Fyre Festival fraudster Billy McFarland and Jersey Shore star turned tax cheat Mike “the Situation” Sorrentino will soon have a new celeb neighbor in prison: Michael Cohen. On Monday, President Trump’s former fixer is reportedly scheduled to check into Otisville FCI, a federal lockup in upstate New York. According to the Associated Press, Cohen is headed to the “camp,” as it’s known, which is for “non-violent offenders.” Vulture confirmed that McFarland and Sorrentino are at Otisville.
Cohen, 53, was hit with a three-year sentence in December after copping to campaign-finance and tax-evasion counts, as well as lying to Congress. McFarland, 27, was sentenced to six years in October for running the approximately $26 million scam. Sorrentino, 37, got an eight-month sentence that same month for hiding money from the IRS.
Otisville, according to the Federal Bureau of Prisons, has a “minimum-security satellite camp” with 113 inmates, and a medium-security facility with 745. At the camp, prisoners “sleep in bunks lined up in barrack-style halls,” per the AP. The close proximity — okay, really, the bunk beds — poses serious questions about whether they’ll get along. Below, we try to find some answers.
Is it likely McFarland, Sorrentino, and Cohen will become besties?
“Not at all,” said Larry Levine, a former federal inmate who founded Wall Street Prison Consultants, a firm that helps people navigate the incarceration process. “They’re all strong-personality people. Billy McFarland is like a personality hound of sorts.” Levine later said, “The publicity hounds are going to be a little upset. They’re going to be a little hurt.” Levine himself was in federal custody for ten years in 11 facilities, including several minimum-security camps.
Will they see each other around the yard?
While they’ll wind up eating at the same dining hall and movie nights because of the “close proximity,” Levine said, the extent of any hangouts is up to them. “At a camp, you’re interacting with everyone,” he said.” “They’ll have the ability to interact, but that’s really a choice based on them.”
Don’t celebrities gravitate to each other in prison?
“Not really,” Levine said. “They don’t look at themselves or view themselves as celebrities.” Also, these three men wound up in jail under different circumstances, which is key to possible relationships. “They run in different worlds,” Levine said. “They’re not celebrity brothers.”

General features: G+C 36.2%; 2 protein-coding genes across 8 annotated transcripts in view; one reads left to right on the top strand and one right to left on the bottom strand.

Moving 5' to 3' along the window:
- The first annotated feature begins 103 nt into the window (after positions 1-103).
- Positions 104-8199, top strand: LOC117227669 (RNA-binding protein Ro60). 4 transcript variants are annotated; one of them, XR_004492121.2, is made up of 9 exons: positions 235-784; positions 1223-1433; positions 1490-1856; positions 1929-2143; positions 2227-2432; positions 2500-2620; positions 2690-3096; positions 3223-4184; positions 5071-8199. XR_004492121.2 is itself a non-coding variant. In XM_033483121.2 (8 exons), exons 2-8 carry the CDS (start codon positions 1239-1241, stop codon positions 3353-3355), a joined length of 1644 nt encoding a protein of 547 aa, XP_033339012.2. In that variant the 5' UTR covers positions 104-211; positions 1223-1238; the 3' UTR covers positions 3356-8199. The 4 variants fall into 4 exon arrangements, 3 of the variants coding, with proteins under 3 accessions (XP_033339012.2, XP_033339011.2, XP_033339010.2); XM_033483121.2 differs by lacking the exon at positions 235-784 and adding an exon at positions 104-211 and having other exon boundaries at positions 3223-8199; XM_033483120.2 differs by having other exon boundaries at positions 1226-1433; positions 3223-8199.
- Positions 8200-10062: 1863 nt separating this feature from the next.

“That doesn’t mean they might not play cards together,” he said. “It could be cocktail hour — they could be sipping pruno [prison wine] together, getting fucking drunk, laughing,” he explained at another point in the interview. “It’s possible.”
What are McFarland and Sorrentino going to think of Cohen?
“Maybe these high-profile people will resent Michael Cohen because he’s getting all this attention now,” Levine said. “[Or] maybe they’ll think, Thank God he’s here, and people will leave me alone.” Levine added: “Likewise, they might swap manuscripts. ‘Hey, Mike, you wanna read my book?’ Remember, Cohen is going to have nothing but time on his hands.”
Are inmates going to treat Cohen differently than McFarland or Sorrentino when he gets there?
“They may take him under their wing; they may have a care package for him. [When] he gets there, he’s not going to have shit, so the other inmates are going to give him a pair of shower shoes, and they’re going to hook him up with shampoo; they’re going to give him a regular bar of soap,” Levine said. “But it’s not because it’s Michael Cohen; they do it for everyone.”
Will staff treat Cohen differently than McFarland and Sorrentino?
“You know what the staff really likes to do to high-profile inmates: They might like to demean them to a certain degree,” Levine said. Notable residents might get gross jobs, like cleaning showers, which tend to be soiled with lots of “sperm,” Levine said.
Does Cohen even care he’ll be bunking near McFarland and Sorrentino?
Cohen’s spokesperson didn’t comment specifically on McFarland or Sorrentino, saying, “He is not focused on who’s in prison right now, but he’s really just focused on spending time with his family.” McFarland’s lawyer declined to comment on Cohen. Sorrentino’s lawyer didn’t respond to a request for comment. The Bureau of Prisons didn’t respond to a request for info.